• "But the ranking of an option as “low” or “high” is not an inherent property of the option. It is a property of the optimization process that does the preferring. And different optimization processes will search in different orders."
  • "It is the resolution of doubts, not the mere act of doubting, which drives the ratchet of rationality forward."
  • "“Only God can tell a truly plausible lie.” I wonder if there was ever a religion that developed this as a proverb?"
  • "But once I assign a probability of 1 to a proposition, I can never undo it. No matter what I see or learn, I have to reject everything that disagrees with the axiom. I don’t like the idea of not being able to change my mind, ever."
  • "That which I cannot eliminate may be well worth reducing."
  • "Your strength as a rationalist is your ability to be more confused by fiction than by reality."
  • "The modern concept of religion as purely ethical derives from every other area’s having been taken over by better institutions. Ethics is what’s left."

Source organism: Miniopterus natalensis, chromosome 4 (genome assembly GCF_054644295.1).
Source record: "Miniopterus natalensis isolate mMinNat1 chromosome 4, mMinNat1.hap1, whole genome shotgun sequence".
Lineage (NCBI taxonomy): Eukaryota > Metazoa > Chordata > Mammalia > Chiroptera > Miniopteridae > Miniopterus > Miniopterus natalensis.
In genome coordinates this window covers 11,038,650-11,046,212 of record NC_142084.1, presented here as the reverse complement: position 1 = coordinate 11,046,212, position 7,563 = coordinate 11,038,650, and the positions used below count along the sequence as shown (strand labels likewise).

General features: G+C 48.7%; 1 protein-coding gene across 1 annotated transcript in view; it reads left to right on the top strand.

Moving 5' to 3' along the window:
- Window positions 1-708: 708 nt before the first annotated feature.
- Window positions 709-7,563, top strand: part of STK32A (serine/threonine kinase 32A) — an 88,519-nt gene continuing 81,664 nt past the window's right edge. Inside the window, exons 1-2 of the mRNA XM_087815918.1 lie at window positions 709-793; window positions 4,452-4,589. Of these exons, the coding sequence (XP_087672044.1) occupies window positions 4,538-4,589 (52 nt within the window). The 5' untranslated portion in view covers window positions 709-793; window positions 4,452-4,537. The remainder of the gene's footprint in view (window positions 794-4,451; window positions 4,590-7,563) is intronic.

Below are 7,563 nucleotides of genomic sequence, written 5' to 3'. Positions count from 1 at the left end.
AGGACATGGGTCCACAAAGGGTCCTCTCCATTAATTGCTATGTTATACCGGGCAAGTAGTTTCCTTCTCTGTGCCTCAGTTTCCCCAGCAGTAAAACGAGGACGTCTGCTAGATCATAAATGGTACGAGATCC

• "Error is not an exceptional condition; it is success that is a priori so improbable that it requires an explanation."

Harry Potter and the Methods of Rationality (Eliezer Yudkowsky)

  • "Harry’s hands had stopped turning pages. It seemed that Harry’s brain, for all its abstract knowledge, was still incapable of appreciating scope on any real emotional level, because it had just forcibly redirected his attention away from trillions of possibly-sentient blades of grass who might be suffering or dying even as they spoke, and toward the life of a single human being who happened to be nearer and dearer."
  • "Up until this point Harry had lived by the admonition of E. T. Jaynes that if you were ignorant about a phenomenon, that was a fact about your own state of mind, not a fact about the phenomenon itself; that your uncertainty was a fact about you, not a fact about whatever you were uncertain about; that ignorance existed in the mind, not in reality;"
  • "For it is a sad rule that whenever you are most in need of your art as a rationalist, that is when you are most likely to forget it.)"

Couples (Penguin Modern Classics) (Updike, John)

  • "made him as uncomfortable as the talent auditions at a country fair, where faces strained by stolen mannerisms lift in hope toward wholly imagined stars."
  • "Piet struggled to see his predicament as relative, in any light but the absolute one that showed it to be a disaster identical with death."
  • "Janet had taken to reading the newspaper, as if this smudgy peek into other lives might show her the way out of her own."
  • "“I like old men. They can be wonderful bastards because they have nothing to lose. The only people who can be themselves are babies and old bastards.”"

On Solitude (Penguin Great Ideas) (Montaigne, Michel de)

  • "[Now then, old chap, are you collecting bait to catch the ears of others?]"